Defects in NGF receptor activity or expressions have been largely related to AD. In this regard, cortical TrkA protein expression was shown to be decreased, while p75 protein levels remained stable during the progression of AD [138]; furthermore TrkA gene expression levels were shown to be down regulated in end-stage AD patients [139]. Some authors suggested that the reduction in cortical TrkA levels, which occurs at the onset of AD, can result in an increase in pro-apoptotic p75 signaling in cholinergic neurons [127]. Other studies demonstrated that overexpression of p75 in cell lines might confer sensitivity to Aβ induced toxicity [140-143] and Aβ binding to p75 receptor in hippocampal and cortical neurons can activate downstream toxicity signalling [140,144-154], such as the transcription of c-jun mRNA, and stimulate stress-activated JNK [144]. Chemical inhibitors of JNK were shown to exert protective effects against p75-dependent neurotoxicity induced by Aβ in neuronal hybrid cells [155]. Aβ can also activate p38, JNK, and the translocation of NF-κB through the intracellular domain of the p75 receptor, mediating neuronal death via the p53 pathway [156]. Sotthibundhu et al reported a clear correlation between the increase in extracellular Aβ and the intracellular accumulation of the C-terminal peptides of the p75 receptor [157], and an increasing number of authors pointed on the role of p75 in promoting Aβ toxicity both in vitro and in vivo animal model of disease [158,159] (Figure 2).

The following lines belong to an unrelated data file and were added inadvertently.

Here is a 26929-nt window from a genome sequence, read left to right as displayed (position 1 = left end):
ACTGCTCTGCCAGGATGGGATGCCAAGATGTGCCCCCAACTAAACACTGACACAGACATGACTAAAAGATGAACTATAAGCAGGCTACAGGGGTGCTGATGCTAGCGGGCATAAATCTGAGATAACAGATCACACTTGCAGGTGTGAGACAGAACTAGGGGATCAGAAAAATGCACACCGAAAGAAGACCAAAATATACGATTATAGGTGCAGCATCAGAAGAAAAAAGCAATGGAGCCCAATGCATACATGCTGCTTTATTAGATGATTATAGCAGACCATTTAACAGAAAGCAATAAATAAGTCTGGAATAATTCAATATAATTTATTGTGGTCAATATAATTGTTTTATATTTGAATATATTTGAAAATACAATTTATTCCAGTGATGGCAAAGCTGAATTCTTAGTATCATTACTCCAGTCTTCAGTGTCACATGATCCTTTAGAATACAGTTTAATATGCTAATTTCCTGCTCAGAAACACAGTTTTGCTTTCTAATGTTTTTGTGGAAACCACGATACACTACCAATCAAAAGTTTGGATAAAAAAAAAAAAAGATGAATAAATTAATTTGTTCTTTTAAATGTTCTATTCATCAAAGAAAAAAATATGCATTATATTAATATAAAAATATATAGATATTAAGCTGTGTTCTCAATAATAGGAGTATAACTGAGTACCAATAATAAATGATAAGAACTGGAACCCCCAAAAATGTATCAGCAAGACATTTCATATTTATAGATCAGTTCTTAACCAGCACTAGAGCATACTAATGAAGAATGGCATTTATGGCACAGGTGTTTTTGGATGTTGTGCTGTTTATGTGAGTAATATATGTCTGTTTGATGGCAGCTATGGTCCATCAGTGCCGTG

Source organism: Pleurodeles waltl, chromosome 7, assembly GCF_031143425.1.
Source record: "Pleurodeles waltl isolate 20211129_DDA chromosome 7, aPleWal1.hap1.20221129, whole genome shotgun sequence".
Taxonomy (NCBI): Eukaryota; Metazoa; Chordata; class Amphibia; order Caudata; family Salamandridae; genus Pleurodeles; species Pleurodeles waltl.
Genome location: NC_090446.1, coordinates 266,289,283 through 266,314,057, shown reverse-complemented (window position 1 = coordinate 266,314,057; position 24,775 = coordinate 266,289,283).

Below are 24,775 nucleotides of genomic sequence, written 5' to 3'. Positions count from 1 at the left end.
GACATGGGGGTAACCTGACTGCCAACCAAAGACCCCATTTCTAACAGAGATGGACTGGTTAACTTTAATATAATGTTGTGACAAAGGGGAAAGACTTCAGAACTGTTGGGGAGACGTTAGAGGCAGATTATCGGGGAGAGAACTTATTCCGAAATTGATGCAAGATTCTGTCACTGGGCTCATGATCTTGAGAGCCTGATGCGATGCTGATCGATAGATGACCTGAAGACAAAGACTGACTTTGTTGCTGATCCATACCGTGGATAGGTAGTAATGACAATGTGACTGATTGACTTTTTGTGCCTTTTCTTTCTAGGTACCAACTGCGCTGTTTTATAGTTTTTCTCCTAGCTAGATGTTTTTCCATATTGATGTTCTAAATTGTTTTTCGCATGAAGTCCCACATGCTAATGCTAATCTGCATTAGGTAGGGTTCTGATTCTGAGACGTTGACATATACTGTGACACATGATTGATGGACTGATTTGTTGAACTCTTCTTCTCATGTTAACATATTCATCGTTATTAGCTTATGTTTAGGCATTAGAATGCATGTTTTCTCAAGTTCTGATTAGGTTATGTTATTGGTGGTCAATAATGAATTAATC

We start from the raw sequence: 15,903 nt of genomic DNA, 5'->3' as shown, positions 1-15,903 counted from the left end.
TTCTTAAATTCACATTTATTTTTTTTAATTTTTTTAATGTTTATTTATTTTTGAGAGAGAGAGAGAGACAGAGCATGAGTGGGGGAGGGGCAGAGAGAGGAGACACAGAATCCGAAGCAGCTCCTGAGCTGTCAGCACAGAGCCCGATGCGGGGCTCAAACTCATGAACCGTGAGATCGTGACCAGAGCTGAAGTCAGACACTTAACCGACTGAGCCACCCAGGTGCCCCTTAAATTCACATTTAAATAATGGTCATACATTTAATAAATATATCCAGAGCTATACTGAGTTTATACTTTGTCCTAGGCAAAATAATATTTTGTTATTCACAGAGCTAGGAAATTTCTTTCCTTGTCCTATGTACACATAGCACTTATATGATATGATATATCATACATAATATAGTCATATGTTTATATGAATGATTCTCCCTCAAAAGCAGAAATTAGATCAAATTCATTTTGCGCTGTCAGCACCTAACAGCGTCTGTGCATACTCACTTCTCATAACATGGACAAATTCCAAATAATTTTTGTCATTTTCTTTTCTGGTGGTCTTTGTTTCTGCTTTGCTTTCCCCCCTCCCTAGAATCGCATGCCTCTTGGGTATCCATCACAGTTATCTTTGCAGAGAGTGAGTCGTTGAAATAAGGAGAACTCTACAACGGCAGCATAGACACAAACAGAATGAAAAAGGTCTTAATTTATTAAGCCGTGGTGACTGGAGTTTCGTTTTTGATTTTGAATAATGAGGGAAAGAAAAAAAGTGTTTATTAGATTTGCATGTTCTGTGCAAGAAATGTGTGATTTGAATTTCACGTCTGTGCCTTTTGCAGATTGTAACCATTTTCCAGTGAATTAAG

Figure 2: NGF signalling impairment
When NGF signaling is impaired or blocked, TrkA undergoes an anomalous phosphorylation, probably mediated by CDK5 and Src kinases. Under this condition, APP is cleaved by β and γ-secretases to generate intra and extracellular accumulation of Aβ. Aβ peptides in turn trigger p75 receptor proteolytical processing producing p75-CTF and p75-ICD fragments.